A unique gang prevention and intervention program has targeted a troubled Watsonville neighborhood for more than a year to keep kids out gangs by helping the entire family.
Contigo, which means "together" in Spanish, launched a year ago in the neighborhood, west of downtown off Rodriguez Street, thanks to grant funding through CalGRIP.
Thirty students from 29 families have taken part in the program in its first year, and 24 are currently enrolled. The goal is to serve 40 families before funding for the program ends in December.
“The Contigo program strives to prevent the loss of youth to gang life and violence," explained Anna Espinoza, Parks and Community Services Department director, mentioning the gang slaying of Jesse Lopez, 14-year-old Watsonville High freshman, that resulted in public outcry in December.
Described as a "wrap-around" program, Contigo works with kids and their parents to build better family relationships and fill needs, like counseling or food.
"The Contigo program is a most unique gang prevention and intervention program," Espinoza said.
The Parks and Community Services Department made a presentation about Contigo before the Watsonville City Council on Tuesday evening.
The program is based at Marinovich Park. The neighborhood was chosen because the residents there face many challenges due to socioeconomic factors and there are existing resources in the community that the Parks and Community Services Department could take advantage of.
The Parks staff painted a picture of a troubled neighborhood:
- The poverty rate in the neighborhood was 26 percent, compared to 19 percent for the city.
- The median income per household was $32,583. There, far more people rent their homes.
- The average household size was 16 percent higher than the rest of Watsonville and 82 percent higher than the city of Santa Cruz.
- The year the program started, 36 percent of gang crime in the city happened within one-third of a mile of Marinovich Park.
- The schools in the area are among the lowest API scores in the school district and have a high truancy rate.
Families find the program via referrals from other agencies, like the school district, but also from other families already taking part in Contigo. They must have a student in the fourth or fifth grade to qualify.
Participation is voluntary, but if families chose to join they have to commit to taking part in all aspects of the program.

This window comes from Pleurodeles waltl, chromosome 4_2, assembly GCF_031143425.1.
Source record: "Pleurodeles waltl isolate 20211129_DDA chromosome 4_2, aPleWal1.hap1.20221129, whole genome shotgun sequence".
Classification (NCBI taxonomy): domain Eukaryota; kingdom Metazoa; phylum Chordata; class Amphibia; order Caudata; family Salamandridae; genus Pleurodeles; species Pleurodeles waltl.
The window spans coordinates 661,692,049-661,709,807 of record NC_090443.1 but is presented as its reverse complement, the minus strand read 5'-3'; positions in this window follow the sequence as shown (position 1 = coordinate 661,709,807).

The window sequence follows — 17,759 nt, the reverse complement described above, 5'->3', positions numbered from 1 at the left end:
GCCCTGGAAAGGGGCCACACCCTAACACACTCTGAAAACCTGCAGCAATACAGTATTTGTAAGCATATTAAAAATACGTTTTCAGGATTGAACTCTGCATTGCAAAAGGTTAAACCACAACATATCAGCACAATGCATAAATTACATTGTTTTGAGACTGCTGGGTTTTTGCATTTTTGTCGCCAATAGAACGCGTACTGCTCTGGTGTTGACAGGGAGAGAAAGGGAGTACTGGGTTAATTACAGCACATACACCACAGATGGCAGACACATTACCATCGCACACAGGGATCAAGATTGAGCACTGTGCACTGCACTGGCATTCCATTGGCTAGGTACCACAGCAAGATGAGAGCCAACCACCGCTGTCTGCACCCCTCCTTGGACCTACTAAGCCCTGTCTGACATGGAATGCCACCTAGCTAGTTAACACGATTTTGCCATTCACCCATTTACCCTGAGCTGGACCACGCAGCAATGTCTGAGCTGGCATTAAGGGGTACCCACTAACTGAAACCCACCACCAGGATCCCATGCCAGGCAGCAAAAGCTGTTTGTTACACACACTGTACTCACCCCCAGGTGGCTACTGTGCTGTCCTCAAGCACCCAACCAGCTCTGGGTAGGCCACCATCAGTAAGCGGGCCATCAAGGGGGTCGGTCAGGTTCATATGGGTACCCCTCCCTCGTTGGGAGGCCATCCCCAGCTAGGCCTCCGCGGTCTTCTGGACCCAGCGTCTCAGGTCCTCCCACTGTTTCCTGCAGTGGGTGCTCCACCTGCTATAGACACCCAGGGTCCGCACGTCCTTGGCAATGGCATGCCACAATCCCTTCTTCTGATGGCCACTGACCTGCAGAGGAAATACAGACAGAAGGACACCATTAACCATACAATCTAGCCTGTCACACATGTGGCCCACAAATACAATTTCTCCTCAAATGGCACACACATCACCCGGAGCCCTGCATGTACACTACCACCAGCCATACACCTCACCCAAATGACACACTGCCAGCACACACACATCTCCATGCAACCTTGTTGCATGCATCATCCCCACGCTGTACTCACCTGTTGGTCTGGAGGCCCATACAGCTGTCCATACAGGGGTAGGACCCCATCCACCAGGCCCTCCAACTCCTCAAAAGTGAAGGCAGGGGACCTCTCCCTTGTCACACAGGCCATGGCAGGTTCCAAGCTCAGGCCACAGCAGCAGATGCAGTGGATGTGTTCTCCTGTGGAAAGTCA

The program includes an after school program that offers a healthy snack, tutoring help and guest speakers. Parents take part in workshops about making good choices, health and wellness, and personal development. There also are family bonding activities so they can spend quality time together.
A family case manager pulls all of these aspects together to help the family develop goals and connects them to family resources.
Tomas Rodriguez, a fifth-grade teacher at Landmark Elementary School, who has a student in the program said the he has seen an improvement in the student's academic performance, such as finishing homework.
“The program really compliments what’s happening in the classroom," Rodriguez said.
Dora Gonzalez, whose family has been a part of the program for a year, said in Spanish during the city council meeting, that the staff has helped her when she's had problems with her family. Communication has improved and she feels stronger as a mother.
"My daughters have learned to resolve their own problems," Gonzalez said. "... Without this group, my children would not have activities after school."
A video featuring some of the kids involved in Contigo gave a snapshot of what the youth appreciate about the program
- Brianna Espinoza, a fifth grader, said she likes the reading time, assistance with her homework and the field trips.
- Giovani, a sixth grader, said he's getting less detentions since he joined the program.
- Ashley and Saria, two a fifth graders, both said the program helps them with math and their grades have improved.
Preliminary data shows students involved in Contigo have fewer unexcused absences, fewer tardies and less suspension days, according to Parks staff.
"I think it's such a great investment," City Council Member Oscar Rios said.
Contigo has a budget of $738,618 for two years, half of which is grant-funded. Espinoza said her department would try to maintain some aspects of Contigo when the funding runs out at the end of the year. They're also looking for new funding sources, staff said.